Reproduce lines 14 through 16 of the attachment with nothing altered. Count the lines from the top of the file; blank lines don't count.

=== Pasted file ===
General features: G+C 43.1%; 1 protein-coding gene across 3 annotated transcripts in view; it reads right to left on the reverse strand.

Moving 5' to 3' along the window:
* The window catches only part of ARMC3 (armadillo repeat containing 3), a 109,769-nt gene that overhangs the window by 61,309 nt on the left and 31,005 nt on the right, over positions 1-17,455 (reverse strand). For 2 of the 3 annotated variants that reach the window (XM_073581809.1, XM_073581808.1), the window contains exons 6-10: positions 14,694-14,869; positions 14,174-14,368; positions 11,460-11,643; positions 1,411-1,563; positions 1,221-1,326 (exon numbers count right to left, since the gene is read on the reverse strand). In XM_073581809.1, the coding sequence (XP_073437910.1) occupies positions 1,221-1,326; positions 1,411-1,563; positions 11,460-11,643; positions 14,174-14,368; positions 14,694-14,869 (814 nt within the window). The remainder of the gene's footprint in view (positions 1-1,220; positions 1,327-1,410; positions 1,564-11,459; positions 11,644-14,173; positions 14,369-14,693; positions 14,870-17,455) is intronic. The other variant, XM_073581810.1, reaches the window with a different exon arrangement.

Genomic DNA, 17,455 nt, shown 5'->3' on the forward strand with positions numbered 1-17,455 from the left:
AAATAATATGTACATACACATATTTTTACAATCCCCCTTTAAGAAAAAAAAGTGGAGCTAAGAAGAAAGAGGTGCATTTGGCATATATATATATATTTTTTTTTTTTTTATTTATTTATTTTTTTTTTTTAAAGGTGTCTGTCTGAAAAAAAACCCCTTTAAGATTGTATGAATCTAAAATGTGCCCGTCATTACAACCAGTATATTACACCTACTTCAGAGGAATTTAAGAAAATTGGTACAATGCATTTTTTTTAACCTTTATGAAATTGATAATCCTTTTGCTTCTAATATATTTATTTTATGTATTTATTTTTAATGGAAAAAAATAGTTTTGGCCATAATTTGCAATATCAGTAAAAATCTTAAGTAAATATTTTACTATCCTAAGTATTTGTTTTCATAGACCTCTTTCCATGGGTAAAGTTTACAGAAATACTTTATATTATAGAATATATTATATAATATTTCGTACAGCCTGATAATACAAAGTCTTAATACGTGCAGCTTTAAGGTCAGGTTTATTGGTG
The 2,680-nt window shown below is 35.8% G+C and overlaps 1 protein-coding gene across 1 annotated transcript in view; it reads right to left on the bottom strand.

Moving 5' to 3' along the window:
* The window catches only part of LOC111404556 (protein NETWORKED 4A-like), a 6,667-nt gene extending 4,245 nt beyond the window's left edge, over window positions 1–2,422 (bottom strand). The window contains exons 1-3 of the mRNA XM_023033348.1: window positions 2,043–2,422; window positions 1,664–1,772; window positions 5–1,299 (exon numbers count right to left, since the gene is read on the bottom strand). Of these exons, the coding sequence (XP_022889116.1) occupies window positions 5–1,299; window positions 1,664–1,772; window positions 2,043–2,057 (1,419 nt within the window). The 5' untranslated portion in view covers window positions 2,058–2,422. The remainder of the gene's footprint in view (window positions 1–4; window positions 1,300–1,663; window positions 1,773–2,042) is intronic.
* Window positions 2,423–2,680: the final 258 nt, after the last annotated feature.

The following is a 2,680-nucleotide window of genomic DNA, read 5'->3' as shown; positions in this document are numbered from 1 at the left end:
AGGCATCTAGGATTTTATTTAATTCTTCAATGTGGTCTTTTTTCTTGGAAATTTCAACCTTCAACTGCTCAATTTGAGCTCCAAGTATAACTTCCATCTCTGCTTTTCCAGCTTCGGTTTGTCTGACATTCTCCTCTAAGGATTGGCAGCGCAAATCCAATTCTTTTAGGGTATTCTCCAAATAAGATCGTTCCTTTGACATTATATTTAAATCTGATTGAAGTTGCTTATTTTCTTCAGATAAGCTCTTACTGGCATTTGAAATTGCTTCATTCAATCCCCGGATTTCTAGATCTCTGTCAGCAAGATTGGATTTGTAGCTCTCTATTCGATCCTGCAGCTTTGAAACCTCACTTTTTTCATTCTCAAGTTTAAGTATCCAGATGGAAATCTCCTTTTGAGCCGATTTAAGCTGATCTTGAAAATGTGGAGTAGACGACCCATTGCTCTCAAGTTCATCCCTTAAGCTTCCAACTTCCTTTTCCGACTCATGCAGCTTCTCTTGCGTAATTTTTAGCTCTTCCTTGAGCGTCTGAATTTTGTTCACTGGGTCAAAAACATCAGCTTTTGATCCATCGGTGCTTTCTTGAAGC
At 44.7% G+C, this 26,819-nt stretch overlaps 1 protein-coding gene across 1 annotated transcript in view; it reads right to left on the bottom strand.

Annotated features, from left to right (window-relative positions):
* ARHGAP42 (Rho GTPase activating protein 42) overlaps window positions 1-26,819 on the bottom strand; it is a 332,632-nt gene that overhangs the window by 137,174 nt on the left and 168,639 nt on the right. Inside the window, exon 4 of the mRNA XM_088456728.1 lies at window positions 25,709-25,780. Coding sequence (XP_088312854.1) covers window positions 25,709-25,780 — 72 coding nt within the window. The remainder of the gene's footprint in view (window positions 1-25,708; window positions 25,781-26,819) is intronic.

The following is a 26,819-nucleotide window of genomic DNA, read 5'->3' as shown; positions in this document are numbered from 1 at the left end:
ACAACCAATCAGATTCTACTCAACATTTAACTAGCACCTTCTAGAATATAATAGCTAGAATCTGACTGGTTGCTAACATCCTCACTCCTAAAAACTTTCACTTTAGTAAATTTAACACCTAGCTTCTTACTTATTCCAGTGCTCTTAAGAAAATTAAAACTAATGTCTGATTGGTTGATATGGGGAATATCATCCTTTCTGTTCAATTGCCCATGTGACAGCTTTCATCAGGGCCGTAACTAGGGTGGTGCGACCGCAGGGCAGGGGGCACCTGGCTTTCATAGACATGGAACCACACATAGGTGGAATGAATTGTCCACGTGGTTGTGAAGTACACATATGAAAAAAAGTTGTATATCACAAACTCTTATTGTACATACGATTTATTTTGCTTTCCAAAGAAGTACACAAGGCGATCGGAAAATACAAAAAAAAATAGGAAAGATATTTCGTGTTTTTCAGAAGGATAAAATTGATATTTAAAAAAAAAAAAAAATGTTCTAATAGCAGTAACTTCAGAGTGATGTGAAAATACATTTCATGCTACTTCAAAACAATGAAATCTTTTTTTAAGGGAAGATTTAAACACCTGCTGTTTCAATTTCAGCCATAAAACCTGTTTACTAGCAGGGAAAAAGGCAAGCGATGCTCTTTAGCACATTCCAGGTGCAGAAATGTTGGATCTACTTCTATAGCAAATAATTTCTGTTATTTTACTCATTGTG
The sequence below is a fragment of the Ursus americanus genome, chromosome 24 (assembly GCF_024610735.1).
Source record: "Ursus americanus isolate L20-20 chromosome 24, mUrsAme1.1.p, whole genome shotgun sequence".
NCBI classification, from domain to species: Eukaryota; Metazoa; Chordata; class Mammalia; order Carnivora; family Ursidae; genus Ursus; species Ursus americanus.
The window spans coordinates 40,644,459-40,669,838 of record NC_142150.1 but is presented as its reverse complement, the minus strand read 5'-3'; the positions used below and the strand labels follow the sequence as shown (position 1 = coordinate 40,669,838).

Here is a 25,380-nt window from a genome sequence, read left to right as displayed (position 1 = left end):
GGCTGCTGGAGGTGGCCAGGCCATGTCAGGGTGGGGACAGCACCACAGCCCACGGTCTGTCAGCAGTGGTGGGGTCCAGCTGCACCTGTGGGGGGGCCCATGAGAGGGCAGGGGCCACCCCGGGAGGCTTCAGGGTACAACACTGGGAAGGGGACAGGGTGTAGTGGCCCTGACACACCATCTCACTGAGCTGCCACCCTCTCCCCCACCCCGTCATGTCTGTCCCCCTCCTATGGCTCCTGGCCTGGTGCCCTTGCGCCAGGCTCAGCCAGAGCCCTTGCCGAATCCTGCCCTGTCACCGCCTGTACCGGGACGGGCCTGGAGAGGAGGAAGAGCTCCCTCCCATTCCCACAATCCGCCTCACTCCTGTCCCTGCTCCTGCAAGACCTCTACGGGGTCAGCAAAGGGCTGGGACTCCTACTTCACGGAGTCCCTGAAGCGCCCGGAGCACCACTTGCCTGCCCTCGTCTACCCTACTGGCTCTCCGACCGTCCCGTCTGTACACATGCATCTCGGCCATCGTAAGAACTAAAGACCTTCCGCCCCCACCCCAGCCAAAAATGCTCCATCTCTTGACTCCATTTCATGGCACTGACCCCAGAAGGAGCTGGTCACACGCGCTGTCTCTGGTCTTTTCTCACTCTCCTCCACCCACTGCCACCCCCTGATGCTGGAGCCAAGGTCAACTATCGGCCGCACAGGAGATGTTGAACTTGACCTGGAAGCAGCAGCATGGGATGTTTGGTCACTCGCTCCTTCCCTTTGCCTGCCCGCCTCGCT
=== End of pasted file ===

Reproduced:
* ARHGAP42 (Rho GTPase activating protein 42) overlaps window positions 1-26,819 on the bottom strand; it is a 332,632-nt gene that overhangs the window by 137,174 nt on the left and 168,639 nt on the right. Inside the window, exon 4 of the mRNA XM_088456728.1 lies at window positions 25,709-25,780. Coding sequence (XP_088312854.1) covers window positions 25,709-25,780 — 72 coding nt within the window. The remainder of the gene's footprint in view (window positions 1-25,708; window positions 25,781-26,819) is intronic.

The following is a 26,819-nucleotide window of genomic DNA, read 5'->3' as shown; positions in this document are numbered from 1 at the left end:
ACAACCAATCAGATTCTACTCAACATTTAACTAGCACCTTCTAGAATATAATAGCTAGAATCTGACTGGTTGCTAACATCCTCACTCCTAAAAACTTTCACTTTAGTAAATTTAACACCTAGCTTCTTACTTATTCCAGTGCTCTTAAGAAAATTAAAACTAATGTCTGATTGGTTGATATGGGGAATATCATCCTTTCTGTTCAATTGCCCATGTGACAGCTTTCATCAGGGCCGTAACTAGGGTGGTGCGACCGCAGGGCAGGGGGCACCTGGCTTTCATAGACATGGAACCACACATAGGTGGAATGAATTGTCCACGTGGTTGTGAAGTACACATATGAAAAAAAGTTGTATATCACAAACTCTTATTGTACATACGATTTATTTTGCTTTCCAAAGAAGTACACAAGGCGATCGGAAAATACAAAAAAAAATAGGAAAGATATTTCGTGTTTTTCAGAAGGATAAAATTGATATTTAAAAAAAAAAAAAAATGTTCTAATAGCAGTAACTTCAGAGTGATGTGAAAATACATTTCATGCTACTTCAAAACAATGAAATCTTTTTTTAAGGGAAGATTTAAACACCTGCTGTTTCAATTTCAGCCATAAAACCTGTTTACTAGCAGGGAAAAAGGCAAGCGATGCTCTTTAGCACATTCCAGGTGCAGAAATGTTGGATCTACTTCTATAGCAAATAATTTCTGTTATTTTACTCATTGTG